Construction work on The Queensway, Lake Shore Boulevard and at Humber Loop ran into a number of problems and design changes that will affect the date when streetcar service will be restored west of Sunnyside Loop. These include:
- An unexpectedly high water table south of Grenadier Pond
- Difficulty in concrete removal for some of the track on Lake Shore
- Design changes at Humber Loop to address various issues that were not picked up in the original project.
Richard Wong, the Head of Streetcar Maintenance and Infrastructure, advises:
There is a higher than expected water table along the stretch of the Queensway from Ellis Ave to Colborne Lodge Dr. Construction started to the east of Colborne Lodge and should have progressed westerly towards Humber Loop.
Due to the water table issue, construction proceeded westerly to Colborne Lodge Dr. where it had to be suspended. To allow engineers time to evaluate the situation and develop a solution, construction then resumed to the west of Ellis Ave and will move westerly to Humber Loop. Construction between Colborne Lodge and Ellis will resume at the tail end of this project. In total, there is approximately 2 months of slippage in the schedule for this part of the Queensway project. This slippage may affect the Q2 2018 commitment of reinstating streetcar service from Roncesvalles to Humber Loop. TTC staff is working with the contractor to investigate options to recover time.
With respect to the Lakeshore, construction was slow and was expected in the area that is currently being worked on. This is due to the type of concrete. Concrete in this area was originally poured in one batch (monolithic pour). Monolithic concrete requires chipping to break it up. This method of removing old concrete is time consuming and messy. As construction continues to move east, TTC expects to move from monolithic concrete to layered concrete. That is, during TTC’s last track replacement program, concrete was poured in layers and separated by bonding agent. This allows the concrete to be cleanly milled down to an exact depth. Milling work is faster and more accurate which will speed up construction time. At the moment, TTC staff do not anticipate slippage in schedule for this project. [Email of August 30, 2017 via TTC’s Brad Ross, Executive Director – Corporate Communications]
The CEO’s Report in the September 5 Board agenda includes a project status page for surface track work including this project, and some of the remarks on it prompted me to delve further. [See p77 of the report which is p79 in the linked PDF.]
From the project status page:
Anticipated completion for the Humber Loop project has been moved to Q2 2018 due to the following unmitigated risks:
- condition of Metrolinx bridge struts is unknown
- unknown condition and location of some utilities
- several third party approvals are required in order work to proceed
Management Action Plan:
- alternate track structure design in progress to mitigate deteriorated struts
- leveraged Executive support to expedite third party approvals
- work has been phased to allow return of the Queen St portion of the 501 route to Humber Loop by Q1 of 2018
The TTC replied:
There were a number of challenges that resulted in more time needed for the completion of Humber Loop, as it is is directly adjacent to the following infrastructure:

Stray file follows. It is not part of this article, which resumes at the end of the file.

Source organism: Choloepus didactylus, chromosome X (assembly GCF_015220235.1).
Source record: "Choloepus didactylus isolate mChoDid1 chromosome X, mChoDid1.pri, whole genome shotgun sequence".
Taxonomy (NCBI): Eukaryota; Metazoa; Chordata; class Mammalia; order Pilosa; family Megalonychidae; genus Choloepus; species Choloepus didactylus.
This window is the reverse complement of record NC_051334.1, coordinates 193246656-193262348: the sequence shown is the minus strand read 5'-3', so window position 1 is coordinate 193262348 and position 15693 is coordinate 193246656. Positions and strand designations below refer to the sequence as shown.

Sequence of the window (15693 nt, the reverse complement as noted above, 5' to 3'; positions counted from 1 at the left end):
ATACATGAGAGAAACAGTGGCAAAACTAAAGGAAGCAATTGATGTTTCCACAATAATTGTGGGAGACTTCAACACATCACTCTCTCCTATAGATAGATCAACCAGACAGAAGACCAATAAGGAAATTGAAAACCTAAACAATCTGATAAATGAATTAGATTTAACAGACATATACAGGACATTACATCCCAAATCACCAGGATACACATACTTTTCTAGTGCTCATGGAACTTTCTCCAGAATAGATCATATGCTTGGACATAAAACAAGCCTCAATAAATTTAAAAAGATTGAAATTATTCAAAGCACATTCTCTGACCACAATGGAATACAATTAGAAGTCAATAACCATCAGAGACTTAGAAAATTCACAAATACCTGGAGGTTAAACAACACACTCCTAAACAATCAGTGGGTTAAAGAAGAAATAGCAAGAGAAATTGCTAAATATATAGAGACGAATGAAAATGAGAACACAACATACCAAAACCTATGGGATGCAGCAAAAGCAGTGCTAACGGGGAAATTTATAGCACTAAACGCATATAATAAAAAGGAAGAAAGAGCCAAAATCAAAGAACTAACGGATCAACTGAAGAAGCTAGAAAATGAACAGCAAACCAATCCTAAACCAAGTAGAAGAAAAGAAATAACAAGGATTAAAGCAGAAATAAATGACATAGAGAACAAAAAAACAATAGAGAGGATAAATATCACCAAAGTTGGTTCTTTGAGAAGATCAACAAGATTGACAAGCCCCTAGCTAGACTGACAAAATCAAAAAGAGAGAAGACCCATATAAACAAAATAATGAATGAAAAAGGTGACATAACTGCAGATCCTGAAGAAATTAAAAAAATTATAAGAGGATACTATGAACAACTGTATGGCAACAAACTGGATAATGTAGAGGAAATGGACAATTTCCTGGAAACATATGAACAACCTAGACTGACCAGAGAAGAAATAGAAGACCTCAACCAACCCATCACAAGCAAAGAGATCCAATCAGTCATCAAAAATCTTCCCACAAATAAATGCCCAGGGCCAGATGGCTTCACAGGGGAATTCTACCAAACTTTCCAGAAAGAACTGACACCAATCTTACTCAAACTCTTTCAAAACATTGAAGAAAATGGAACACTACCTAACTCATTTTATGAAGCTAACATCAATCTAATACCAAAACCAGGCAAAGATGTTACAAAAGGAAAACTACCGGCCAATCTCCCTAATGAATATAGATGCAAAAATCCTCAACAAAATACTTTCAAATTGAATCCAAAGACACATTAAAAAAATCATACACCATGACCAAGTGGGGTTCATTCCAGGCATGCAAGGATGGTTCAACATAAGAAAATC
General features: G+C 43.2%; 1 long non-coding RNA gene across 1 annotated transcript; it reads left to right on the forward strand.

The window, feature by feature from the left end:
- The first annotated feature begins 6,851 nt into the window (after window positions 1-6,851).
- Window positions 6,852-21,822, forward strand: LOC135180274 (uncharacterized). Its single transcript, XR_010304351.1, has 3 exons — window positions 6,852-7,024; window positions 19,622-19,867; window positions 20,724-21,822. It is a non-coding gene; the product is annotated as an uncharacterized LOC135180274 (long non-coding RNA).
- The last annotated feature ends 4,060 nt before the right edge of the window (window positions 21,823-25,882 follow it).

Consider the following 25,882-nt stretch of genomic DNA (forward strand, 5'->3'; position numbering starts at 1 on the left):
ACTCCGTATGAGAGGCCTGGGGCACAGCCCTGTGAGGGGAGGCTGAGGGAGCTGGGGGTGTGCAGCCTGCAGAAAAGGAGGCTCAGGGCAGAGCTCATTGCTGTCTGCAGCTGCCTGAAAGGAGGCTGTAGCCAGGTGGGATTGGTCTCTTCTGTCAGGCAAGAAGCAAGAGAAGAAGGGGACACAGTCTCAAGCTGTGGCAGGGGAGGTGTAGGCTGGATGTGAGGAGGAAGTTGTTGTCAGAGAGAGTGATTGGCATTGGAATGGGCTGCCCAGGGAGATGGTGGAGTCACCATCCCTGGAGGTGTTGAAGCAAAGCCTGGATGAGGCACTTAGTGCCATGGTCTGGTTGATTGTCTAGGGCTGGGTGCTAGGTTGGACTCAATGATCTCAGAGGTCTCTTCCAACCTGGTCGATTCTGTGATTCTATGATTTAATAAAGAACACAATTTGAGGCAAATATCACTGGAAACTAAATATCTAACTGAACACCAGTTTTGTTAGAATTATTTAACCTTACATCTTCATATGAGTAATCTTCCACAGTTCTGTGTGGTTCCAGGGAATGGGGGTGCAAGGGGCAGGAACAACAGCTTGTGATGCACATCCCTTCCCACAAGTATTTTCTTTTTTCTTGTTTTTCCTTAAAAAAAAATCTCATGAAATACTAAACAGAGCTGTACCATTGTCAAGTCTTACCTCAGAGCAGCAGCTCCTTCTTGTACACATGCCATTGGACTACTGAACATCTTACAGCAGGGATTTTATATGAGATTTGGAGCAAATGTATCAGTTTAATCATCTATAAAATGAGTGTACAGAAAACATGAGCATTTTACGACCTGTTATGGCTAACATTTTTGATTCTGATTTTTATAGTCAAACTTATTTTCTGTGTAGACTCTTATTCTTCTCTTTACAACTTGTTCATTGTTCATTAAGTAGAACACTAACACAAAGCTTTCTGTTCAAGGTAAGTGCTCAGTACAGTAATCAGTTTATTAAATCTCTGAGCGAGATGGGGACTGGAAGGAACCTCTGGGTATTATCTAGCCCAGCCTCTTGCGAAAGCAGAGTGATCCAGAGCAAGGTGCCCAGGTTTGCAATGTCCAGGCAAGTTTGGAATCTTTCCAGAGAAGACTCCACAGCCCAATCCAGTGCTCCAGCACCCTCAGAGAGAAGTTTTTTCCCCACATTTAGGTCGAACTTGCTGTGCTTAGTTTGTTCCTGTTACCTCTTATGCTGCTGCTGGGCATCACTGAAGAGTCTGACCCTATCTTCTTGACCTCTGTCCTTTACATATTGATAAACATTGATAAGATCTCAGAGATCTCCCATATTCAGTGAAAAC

- CN/GO rail lines
- Gardiner Expressway
- Hydro Towers and Vaults
- Condominium Development
It is also constructed on re-claimed land. As a result, numerous 3rd party design reviews and approvals were required. These included:
- Hydro One
- City of Toronto (Forestry, Transportation, Water)
- Toronto & Region Conservation Authority
- Ministry of Environment
During these reviews and approvals, stakeholders (including internal TTC stakeholders) identified opportunities to combine initiatives during this construction, including:
- Investigation of the Gardiner Expressway underpass struts (& potential remediation)
- Reconfiguration of the underpass walkway
- Inclusion of additional spur tracks to accommodate the new LFLRV lengths
- Improved landscaping of the loop
Due to the above challenges and opportunities, additional time was added to the construction schedule to ensure we capture all of the requirements. [Email of August 31, 2017 from Brad Ross]
The current status of construction on The Queensway as of August 31 is:
- Parkside to Colborne Lodge: Track installation completed. Overhead poles in place.
- Colborne Lodge to Ellis Avenue: Minimal work completed due to water table problems.
- Ellis Avenue to South Kingsway: Right-of-way grading and pole base installation in progress. Track formerly stored between Windermere and South Kingsway has been moved to the streetcar lanes in front of St. Joseph’s Hospital.
- Humber River Bridge: The centre span used by streetcars has been rebuilt, but is temporarily hosting all road traffic while the north (westbound) and south (eastbound) spans and approach ramps are under construction. This work has progressed to the point that some concrete placement has been done.
- Humber Bridge to Humber Loop. Pole base installation in progress.
On Lake Shore, demolition of the track from Dwight Ave eastward has crossed Symons Road which was expected to be the point where there is a transition from monolithic concrete to discrete layers. New track is in place from Dwight to approximately Lake Crescent.
For updated construction photos, please see my article with galleries tracking this work.
The long-suffering riders of the 501 bus service west of Sunnyside will have to deal with this arrangement for several more months and will not see streetcar service until mid-2018. This will all get nicely settled until 2019 when the project to rebuild King/Queen/Roncesvalles will be launched together with construction of a streetcar right-of-way from Parkside Drive to Roncesvalles.